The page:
A4.26 The reference to the promotion as evidence-based of views and theories contrary to established scientific or historical evidence and explanations is intended to cover the presentation of creationism as fact. It has no bearing on teaching children about religious
beliefs, traditions and festivals, and is simply intended to remove funding from providers presenting such views and beliefs as ‘fact’ or ‘science’


A4.27 The learning goals in the EYFS are clear that providers are expected to teach a broad and balanced curriculum to ensure that children ‘understand the world’ and learn about ‘similarities and differences between themselves and others, and among families, communities and traditions’. Providers who wish to celebrate religious and cultural festivals, for example putting on a nativity play, a harvest festival or a celebration of Eid, can still do so.

By now, I am feeling a lot more positive – but I was still not sure how I could ensure I met the criteria – especially as I do provide early education places for 2, 3 and 4 years olds – I was going to be required to sign my LA provider agreement.


I put the kettle on, made a coffee and did some thinking – and some reflecting

I recalled a situation from many years ago when I advised a colleague about a situation around a parent who did not want their child to be ‘lied to’ not even half truths or suggestions – therefore Father Christmas was not real so could not tell the child he was or even suggest he might be

My advise at the time was to ask the parent if telling stories was allowed – after all we all know Spot the Dog does not exsist and dogs don;t talk, so if applying literally all stories would be on the ‘ can’t do list’

As it happens the parent was happy with this, and so in the childminders setting or when at groups (including the one I ran at the time) we just had to make sure we started all stories with ‘This is a story about ……’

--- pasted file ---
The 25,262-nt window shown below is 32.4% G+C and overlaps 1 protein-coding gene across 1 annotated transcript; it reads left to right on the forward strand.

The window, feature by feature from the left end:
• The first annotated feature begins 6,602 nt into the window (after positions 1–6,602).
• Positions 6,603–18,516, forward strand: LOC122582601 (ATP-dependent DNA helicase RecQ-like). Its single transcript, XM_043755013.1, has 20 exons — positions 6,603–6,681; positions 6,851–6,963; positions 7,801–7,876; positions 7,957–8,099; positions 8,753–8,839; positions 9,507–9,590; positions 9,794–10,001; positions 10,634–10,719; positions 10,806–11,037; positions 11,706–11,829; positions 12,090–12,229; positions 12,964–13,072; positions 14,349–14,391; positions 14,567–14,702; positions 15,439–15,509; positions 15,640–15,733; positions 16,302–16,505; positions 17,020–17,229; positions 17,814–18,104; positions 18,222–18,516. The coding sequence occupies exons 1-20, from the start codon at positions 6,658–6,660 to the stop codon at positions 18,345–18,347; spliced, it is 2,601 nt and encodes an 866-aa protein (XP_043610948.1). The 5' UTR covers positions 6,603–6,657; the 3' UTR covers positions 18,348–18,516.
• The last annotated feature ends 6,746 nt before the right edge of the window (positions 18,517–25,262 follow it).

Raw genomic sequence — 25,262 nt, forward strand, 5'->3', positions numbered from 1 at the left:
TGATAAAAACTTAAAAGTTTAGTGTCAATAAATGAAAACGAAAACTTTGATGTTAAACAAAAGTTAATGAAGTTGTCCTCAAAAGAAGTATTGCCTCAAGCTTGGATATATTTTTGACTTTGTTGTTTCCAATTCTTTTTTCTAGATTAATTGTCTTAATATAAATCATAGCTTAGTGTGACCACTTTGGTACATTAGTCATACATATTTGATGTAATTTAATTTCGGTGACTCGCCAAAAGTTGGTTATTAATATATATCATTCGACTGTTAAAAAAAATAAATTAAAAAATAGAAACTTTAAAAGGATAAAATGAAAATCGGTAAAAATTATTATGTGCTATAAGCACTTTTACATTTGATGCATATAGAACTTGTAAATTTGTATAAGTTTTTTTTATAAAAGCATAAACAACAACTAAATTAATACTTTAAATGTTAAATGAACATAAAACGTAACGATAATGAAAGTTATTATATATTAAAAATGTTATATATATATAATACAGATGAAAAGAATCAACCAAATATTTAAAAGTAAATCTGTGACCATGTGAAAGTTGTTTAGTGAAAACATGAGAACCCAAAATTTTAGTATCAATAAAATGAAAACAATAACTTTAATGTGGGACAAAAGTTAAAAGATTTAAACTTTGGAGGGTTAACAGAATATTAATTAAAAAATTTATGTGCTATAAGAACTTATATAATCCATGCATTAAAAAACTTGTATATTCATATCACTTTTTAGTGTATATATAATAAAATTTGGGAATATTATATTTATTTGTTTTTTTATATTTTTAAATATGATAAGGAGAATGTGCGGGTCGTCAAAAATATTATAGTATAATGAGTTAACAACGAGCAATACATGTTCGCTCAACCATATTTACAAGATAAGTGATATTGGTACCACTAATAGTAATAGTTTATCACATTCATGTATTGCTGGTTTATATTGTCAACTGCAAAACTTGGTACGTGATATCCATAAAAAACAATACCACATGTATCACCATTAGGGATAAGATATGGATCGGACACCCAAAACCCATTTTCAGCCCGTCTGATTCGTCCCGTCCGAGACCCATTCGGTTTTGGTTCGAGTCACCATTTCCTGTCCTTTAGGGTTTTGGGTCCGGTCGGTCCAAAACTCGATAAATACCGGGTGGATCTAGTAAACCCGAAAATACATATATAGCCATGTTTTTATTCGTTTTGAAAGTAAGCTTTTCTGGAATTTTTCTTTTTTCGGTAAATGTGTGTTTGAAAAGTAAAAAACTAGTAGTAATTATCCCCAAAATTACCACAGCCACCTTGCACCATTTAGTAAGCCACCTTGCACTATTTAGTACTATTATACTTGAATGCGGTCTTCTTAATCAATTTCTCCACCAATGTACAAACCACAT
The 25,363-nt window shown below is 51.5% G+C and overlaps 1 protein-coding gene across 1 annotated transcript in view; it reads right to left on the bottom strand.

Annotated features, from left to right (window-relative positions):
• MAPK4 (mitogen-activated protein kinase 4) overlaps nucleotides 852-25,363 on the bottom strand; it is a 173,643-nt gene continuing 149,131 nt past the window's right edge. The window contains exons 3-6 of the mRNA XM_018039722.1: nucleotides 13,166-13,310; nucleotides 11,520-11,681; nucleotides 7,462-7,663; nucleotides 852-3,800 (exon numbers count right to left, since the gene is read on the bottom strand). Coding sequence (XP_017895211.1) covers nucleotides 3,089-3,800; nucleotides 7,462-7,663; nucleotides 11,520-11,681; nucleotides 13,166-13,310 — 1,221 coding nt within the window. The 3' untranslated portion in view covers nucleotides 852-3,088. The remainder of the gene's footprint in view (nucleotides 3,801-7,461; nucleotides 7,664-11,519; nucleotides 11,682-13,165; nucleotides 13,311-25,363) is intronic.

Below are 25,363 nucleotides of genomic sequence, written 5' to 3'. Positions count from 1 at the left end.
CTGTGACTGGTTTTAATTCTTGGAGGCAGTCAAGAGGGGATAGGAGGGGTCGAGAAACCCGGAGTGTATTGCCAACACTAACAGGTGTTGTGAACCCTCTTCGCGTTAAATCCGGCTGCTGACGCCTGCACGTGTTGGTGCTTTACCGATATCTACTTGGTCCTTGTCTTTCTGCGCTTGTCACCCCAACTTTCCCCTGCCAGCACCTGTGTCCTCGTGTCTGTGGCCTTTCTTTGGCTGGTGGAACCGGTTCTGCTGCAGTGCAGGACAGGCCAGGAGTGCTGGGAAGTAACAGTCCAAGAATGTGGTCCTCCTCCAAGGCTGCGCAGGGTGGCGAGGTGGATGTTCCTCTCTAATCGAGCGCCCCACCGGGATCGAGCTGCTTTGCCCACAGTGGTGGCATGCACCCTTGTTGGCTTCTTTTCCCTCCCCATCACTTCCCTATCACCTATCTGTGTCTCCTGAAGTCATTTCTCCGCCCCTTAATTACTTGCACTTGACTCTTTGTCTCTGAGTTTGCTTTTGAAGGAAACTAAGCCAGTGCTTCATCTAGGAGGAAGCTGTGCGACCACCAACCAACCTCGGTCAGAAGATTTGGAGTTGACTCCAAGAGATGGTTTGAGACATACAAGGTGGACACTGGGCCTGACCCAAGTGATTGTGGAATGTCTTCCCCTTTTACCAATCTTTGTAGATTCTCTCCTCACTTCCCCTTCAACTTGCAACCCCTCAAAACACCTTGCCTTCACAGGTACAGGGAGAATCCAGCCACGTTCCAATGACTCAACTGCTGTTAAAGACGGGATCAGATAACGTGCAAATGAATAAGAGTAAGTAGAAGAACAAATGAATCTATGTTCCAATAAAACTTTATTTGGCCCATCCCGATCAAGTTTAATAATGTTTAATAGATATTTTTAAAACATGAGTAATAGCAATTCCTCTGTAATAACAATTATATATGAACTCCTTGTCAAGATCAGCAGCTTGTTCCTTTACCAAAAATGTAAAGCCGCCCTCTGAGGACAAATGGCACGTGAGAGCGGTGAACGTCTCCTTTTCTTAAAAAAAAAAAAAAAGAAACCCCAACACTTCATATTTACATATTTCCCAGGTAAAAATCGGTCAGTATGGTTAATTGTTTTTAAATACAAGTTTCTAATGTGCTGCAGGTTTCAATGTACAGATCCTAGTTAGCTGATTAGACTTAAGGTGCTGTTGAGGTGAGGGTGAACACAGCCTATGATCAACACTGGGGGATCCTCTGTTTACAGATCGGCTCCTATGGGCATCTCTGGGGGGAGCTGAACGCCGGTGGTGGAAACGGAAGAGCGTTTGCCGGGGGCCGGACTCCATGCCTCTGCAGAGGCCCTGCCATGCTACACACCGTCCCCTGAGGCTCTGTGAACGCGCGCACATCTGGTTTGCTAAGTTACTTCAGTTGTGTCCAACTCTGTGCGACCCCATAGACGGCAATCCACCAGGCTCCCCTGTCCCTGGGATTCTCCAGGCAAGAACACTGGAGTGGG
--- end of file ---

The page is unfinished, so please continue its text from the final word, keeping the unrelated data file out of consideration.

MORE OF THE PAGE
By now my coffee was finished and so was my reflecting – I had the answer to my self set question about how I could meet the criteria of the provider agreement – and still read all those lovely stories from different cultures and faiths.


I would simply start every story with

‘This is a story about …. then the name of the author, the illustrator and so on – that way all books / stories would be treated in the same way and I would not be suggesting that some where ‘real’ or fact based.

A much happier me

Oh and if children ask me if something is real ……… I will do what I already do with things like fairies, Father Christmas and dragons – I will ask the children what they think and let them decide for themselves – at that moment in time.

It would be interesting to hear what others think – so please do comment here on my blog about British Values



Posted October 18, 2014 by psw260259 in My thoughts on current childcare issues

3 responses to “British Values and the agreements to provide early education places

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  1. Hi Penny, I am very pleased to see more about what exactly is meant by British Values. One of the things I felt that was missing from the latest draft of the EYFS outcomes was that diversity had been watered down somewhat. Most of this boils down to promoting diversity again and that’s great news. THanks, Kay

  2. so glad to read your reflection on this issue, as it has been something I have been thinking about. how wonderful to start with ‘ this is a story about …’

    and I too, never actually say anyone or anything is ‘real’, I always ask what they think.

  3. Pingback: Teaching British Values in the Early Years - Clare's Little Tots